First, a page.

Foster Economic Growth: ending the uncertainty of Fannie/Freddie will inject life into the housing industry – roughly 20% of our economy.
Promote Market Discipline: put to rest the notion of private gain/public loss. Recapitalize Fan/Fred and allow them to compete in the free market without an explicit or implicit government backing.
Ensure Accountability of Financial Regulators: FHFA, under Obama-appointee Mel Watt, has refused to deal (at least publicly) with the Net Worth Sweep – after 4 years and 7 months! Again, this reference is in a fiscal 2018 budget…which other financial regulator needs to be held accountable more than Fan/Fred’s regulator — who has been doing the opposite of what is required by law from a conservator. This summary was written by Mulvaney, who as a Congressman, challenged Watt during a Banking Committee hearing asking why FHFA was ignoring the law regarding the conservatorship and the net worth sweep. He famously asked, “How can an agreement between two agencies trump the law!?”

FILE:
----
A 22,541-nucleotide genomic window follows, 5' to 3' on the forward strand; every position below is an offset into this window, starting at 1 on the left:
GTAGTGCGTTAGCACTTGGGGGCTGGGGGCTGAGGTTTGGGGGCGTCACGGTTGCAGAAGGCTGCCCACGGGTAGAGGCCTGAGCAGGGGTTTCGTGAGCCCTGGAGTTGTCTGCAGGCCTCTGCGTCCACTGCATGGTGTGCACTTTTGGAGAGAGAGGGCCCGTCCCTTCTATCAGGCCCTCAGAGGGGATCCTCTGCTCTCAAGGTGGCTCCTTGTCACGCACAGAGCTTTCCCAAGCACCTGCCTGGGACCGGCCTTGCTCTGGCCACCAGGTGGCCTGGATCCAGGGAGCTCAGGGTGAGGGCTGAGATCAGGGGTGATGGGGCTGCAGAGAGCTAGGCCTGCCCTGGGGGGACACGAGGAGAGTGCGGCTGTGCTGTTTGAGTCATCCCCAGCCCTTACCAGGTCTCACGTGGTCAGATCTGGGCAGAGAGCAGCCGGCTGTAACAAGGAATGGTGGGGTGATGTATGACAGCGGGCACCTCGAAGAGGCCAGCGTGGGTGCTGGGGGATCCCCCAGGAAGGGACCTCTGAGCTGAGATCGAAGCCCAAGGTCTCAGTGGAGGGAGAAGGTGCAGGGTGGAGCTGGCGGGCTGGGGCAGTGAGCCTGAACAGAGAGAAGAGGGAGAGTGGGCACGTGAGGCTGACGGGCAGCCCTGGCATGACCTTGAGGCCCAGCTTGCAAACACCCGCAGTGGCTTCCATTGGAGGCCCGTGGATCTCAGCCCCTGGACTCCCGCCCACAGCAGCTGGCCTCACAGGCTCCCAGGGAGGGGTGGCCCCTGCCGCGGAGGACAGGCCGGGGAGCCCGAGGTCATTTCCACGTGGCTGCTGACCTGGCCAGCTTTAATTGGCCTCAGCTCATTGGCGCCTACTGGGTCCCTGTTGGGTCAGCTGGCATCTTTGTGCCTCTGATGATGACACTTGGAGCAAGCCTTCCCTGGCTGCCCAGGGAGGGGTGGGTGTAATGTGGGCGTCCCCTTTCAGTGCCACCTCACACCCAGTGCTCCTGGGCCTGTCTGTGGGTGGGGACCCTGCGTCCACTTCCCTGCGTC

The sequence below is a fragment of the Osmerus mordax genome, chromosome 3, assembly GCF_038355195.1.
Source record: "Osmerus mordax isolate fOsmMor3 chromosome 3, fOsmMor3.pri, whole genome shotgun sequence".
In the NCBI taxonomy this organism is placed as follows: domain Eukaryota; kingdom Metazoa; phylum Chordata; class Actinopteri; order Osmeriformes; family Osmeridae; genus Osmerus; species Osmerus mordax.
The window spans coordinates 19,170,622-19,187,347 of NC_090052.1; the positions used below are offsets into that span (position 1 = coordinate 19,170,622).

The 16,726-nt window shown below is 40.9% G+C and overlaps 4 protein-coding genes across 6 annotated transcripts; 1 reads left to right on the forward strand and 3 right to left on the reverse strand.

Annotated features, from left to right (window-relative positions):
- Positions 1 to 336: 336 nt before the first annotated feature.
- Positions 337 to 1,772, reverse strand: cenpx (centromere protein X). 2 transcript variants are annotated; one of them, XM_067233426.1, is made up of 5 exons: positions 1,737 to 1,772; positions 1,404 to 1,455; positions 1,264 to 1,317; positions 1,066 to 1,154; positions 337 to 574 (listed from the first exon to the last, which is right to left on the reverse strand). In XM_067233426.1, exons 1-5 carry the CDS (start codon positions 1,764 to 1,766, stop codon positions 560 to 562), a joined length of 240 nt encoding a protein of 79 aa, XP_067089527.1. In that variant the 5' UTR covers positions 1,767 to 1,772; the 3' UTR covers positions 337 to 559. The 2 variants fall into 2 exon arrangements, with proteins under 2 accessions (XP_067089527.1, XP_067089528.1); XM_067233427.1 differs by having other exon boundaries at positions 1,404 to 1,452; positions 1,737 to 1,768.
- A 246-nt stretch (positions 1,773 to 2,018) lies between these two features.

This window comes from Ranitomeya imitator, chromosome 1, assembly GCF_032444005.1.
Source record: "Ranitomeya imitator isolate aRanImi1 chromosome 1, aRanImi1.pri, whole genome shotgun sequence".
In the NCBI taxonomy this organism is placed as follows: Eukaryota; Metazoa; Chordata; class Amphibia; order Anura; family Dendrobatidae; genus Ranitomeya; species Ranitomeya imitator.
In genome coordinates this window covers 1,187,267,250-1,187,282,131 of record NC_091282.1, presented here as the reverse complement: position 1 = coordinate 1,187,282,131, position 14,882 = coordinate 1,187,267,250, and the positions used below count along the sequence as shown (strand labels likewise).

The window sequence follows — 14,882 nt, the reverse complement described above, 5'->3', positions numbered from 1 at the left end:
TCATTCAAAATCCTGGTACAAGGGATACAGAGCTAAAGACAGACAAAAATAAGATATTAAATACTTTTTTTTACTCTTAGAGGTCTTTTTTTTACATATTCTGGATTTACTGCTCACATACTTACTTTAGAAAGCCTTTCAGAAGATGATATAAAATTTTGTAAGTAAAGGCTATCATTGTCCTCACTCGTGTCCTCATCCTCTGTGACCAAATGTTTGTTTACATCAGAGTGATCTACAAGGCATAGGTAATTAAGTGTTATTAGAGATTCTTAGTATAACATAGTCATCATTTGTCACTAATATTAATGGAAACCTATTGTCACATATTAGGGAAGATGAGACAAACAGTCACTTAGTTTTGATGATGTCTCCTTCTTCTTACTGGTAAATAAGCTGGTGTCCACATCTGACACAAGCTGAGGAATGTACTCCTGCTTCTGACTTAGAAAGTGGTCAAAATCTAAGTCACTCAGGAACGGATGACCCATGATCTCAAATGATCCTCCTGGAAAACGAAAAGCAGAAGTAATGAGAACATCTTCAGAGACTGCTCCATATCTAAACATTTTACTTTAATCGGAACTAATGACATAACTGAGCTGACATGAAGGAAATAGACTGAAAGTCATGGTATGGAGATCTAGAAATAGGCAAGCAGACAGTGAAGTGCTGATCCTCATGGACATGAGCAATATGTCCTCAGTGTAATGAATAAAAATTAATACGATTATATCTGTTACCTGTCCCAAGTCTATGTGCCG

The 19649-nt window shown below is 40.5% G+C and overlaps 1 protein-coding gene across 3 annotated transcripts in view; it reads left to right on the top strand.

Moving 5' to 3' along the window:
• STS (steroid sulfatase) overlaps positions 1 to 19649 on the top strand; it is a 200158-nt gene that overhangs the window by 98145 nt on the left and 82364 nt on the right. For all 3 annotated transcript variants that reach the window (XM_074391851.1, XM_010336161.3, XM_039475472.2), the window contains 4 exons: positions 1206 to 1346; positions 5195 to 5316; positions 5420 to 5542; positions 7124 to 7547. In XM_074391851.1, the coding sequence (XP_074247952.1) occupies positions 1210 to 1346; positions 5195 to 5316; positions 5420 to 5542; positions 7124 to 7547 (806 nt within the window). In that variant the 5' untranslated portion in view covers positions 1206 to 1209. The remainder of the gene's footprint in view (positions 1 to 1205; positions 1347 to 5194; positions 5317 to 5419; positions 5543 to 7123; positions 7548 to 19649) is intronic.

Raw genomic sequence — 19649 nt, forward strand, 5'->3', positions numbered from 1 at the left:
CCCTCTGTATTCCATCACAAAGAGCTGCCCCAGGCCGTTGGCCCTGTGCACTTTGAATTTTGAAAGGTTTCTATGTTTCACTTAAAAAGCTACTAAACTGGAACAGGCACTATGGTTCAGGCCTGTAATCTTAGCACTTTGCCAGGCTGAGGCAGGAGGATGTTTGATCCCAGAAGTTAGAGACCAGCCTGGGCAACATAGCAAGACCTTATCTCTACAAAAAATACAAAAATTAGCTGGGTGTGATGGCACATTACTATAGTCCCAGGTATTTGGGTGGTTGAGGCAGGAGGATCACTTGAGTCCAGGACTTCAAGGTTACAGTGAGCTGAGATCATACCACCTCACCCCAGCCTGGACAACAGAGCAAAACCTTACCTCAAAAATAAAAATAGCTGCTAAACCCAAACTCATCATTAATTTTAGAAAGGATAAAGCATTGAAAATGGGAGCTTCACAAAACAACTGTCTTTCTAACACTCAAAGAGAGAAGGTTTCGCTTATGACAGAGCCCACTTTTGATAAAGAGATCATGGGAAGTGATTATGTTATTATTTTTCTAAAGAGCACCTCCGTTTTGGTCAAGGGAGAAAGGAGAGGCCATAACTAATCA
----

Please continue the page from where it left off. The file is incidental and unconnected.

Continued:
Video clip of that exchange can be seen here: https://youtu.be/t7dqiiG0l4s
So, again, we’ll need to wait until May for the details of the budget to realize what this means for Fannie and Freddie in 2017.
However, in addition to the budget details, it will certainly be instructive to see if the quarterly dividends on the senior preferred stock are paid at the end of the month… a short two weeks away.
Another indicator of timing may be in the recent executive order on the financial system. President Trump stated he wanted action within 120 days (from February 3) on items that might involve Fan/Fred… or by the beginning of June.